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NIIS seen as game changer for Iris

IRIS Corp Bhd has snagged the much sought after contract for the RM1.16 billion National Integrated Immigration System (NIIS).

The contract, which has a tenure of 4½ years or 54 months, is likely to be a game changer for the company.

In a brief conversation with The Edge, CEO Shaiful Subhan clarified earlier speculation that the contract would be awarded to a consortium.

“It (the award) is just to us, Iris, but of course, we will have subcontractors and we are open to partnerships,” he says.

Shaiful was tight-lipped on the contract’s impact on Iris’ bottom line, saying only that, “It’s decent, we are still working on it”. Market talk, however, has it that the contract will mean margins of at least double digits for the company.

When asked about the possibility of Iris undertaking the maintenance of the NIIS as well, which could nudge up the overall value of the award, Shaiful says, “It’s too early to talk about it; we just got the contract. It (maintenance) is dependent on deliverables. We have to deliver on the contract.”

However, considering that the contract entails testing, designing, developing, supplying, delivery, assembly, integration, data migration and integrating the entire system, it is likely that Iris will end up doing the maintenance of the NIIS as well. Margins for maintenance contracts can go as high as 15% of the contract value a year, but without more details, it is difficult to pinpoint the quantum.

In addition, variation orders could increase the contract value, but this is conjecture at press time.

When asked if Iris would seek out similar contracts in some of the other countries the company is operating in, Shaiful’s reply is “of course”. Iris has implemented immigration, identification and passport systems in 34 countries across the globe. It was the pioneer in its field, having come up with the ePassport in 1998.

Shaiful says Iris is in talks with the Malaysian government over other contracts but declines to comment further as the talks are confidential.

The award of NIIS to Iris quashes initial speculation that the contract would be shared among several companies in a consortium.

Towards the end of last year, market talk had it that the NIIS pie would be split between Iris and MyEg Services Bhd, and possibly even politically well-connected S5 Systems Sdn Bhd, a unit of S5 Holdings Inc, which is undertaking a reverse takeover of Ancom Logistics Bhd.

Other than MyEG, some of the other companies Iris pipped include Scicom (MSC) Bhd and Dagang Nexchange Bhd. HeiTech Padu Bhd, developer of the incumbent Malaysian Immigration System or myIMMS — first used in 1993 — was another bidder.

Interestingly enough, MyEG has acquired a 10% stake in S5 Holdings.

The NIIS contract was scheduled to be awarded last August but was delayed several times. Under the former Barisan Nasional government, Sistem Kawalan Imigresen Nasional or SKIN, the forerunner of NIIS, was undertaken and it was valued at RM3.5 billion. SKIN was proposed by Prestariang Bhd, now known as Awanbiru Technology Bhd.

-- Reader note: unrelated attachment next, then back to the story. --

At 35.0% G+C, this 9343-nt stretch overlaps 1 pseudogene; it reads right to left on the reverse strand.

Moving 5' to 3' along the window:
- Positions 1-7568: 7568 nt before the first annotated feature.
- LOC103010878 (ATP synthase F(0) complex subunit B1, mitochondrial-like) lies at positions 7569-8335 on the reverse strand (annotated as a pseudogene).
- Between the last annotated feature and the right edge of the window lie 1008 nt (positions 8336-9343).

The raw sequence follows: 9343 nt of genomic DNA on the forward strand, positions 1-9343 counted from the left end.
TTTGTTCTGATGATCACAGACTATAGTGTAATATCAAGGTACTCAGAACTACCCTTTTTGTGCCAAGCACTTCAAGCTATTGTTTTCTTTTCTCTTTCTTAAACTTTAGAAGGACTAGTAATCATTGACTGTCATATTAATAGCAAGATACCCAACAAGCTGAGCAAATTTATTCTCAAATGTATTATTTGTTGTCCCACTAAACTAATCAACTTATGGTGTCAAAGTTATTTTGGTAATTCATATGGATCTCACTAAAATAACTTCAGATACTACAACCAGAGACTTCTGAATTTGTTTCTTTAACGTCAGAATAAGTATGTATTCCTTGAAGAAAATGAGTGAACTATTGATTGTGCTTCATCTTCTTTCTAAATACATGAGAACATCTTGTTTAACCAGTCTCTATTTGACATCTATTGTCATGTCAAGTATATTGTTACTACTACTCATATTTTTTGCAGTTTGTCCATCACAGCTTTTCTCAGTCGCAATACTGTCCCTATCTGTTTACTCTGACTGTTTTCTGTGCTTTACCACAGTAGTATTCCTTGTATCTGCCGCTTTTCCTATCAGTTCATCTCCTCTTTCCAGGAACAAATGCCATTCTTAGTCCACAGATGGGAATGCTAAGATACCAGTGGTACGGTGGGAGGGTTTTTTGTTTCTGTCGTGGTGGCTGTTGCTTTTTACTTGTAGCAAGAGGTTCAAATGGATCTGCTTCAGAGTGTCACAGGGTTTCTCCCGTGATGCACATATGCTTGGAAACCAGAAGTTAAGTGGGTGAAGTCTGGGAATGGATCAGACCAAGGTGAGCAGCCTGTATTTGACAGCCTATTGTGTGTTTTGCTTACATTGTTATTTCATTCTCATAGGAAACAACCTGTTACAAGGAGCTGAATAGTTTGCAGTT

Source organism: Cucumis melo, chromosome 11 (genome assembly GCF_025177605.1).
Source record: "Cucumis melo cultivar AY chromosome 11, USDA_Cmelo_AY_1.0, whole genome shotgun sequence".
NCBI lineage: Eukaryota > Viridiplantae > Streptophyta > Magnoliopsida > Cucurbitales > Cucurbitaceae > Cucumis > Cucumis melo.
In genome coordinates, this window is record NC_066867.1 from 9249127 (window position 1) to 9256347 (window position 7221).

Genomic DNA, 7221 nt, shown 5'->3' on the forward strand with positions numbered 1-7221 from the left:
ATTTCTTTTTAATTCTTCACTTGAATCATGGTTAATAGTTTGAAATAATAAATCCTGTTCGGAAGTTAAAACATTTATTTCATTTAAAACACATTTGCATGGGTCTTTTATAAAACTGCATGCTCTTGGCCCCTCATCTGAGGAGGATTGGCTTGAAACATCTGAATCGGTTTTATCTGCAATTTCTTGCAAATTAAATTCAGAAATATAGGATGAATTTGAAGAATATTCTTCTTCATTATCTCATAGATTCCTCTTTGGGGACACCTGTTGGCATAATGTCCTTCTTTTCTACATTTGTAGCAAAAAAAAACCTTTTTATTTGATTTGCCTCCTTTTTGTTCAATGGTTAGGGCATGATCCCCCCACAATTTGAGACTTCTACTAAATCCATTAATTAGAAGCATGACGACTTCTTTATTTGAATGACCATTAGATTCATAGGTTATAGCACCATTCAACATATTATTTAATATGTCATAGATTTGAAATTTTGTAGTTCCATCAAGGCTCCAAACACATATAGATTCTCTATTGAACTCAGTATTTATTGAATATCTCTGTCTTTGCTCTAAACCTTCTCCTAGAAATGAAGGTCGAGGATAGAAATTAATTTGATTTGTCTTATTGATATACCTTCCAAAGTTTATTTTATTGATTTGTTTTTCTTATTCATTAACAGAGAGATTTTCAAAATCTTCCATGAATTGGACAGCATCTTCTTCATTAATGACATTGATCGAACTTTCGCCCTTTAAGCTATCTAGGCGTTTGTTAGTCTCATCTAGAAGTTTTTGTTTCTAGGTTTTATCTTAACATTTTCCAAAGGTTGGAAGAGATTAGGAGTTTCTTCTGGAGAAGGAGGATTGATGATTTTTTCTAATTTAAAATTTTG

However, the Pakatan Harapan government scrapped the SKIN project in December 2019, and sought an open tender to award the NIIS contract, to cut costs. At RM1.3 billion, NIIS is more than 60% cheaper than SKIN.

SKIN was slated to replace MyIMMs, which has received flak for some time. The Auditor General’s report in 2015 said the system was “not up to mark”. In 2018, it noted there were no records of 214,398 foreigners exiting Malaysia since mid-April that year. Also, MyIMMs experienced 4,489 breakdowns from 2016 to 2018.

Meanwhile, the NIIS is likely to be a boon for Iris.

For the six months ended September last year, Iris suffered a net loss of RM5.21 million from RM46.36 million in revenue. For the corresponding period a year ago, the company chalked up a net profit of RM19.4 million from 144.71 million in revenue.

Iris attributed the dip in revenue and losses for the first six months of 2020 to lower deliveries of e-passports and cards in the current year compared to 2019.

As at end-September last year, Iris had cash and bank balances of RM71.27 million, with RM25 million in both short-and long-term borrowings. Accumulated losses amounted to RM291.28 million.

Nevertheless, things have been picking up for the company.

Last September, it secured a US$27.54 million (RM110.8 million) contract in India for 15 million e-passports. In November 2019, the company forged a partnership with Metropolitan Office Pte Ltd in Sri Lanka to collaborate and explore business opportunities in e-passport, automated border control and attendance management solutions in the country.

Iris is led by president and managing director Datuk Paul Poh Yang Hong and Shaiful, who have been at the helm of the company since July and October 2017 respectively.

Yang Hong’s father Dr Poh Soon Sim is a substantial shareholder of Iris with 12.65% equity interest. Other substantial shareholders include Datuk Seri Robin Tan Yeong Ching (son of tycoon Tan Sri Vincent Tan Chee Yioun), who has a 9.79% stake.

From mid-June last year, Iris’ stock has gained more than 230%. It closed at 43.5 sen last Friday, translating into a market capitalisation of RM1.32 billion. Over the past few days, it has been among the most actively traded stocks on Bursa Malaysia as speculation that it would bag the NIIS contract made its rounds.


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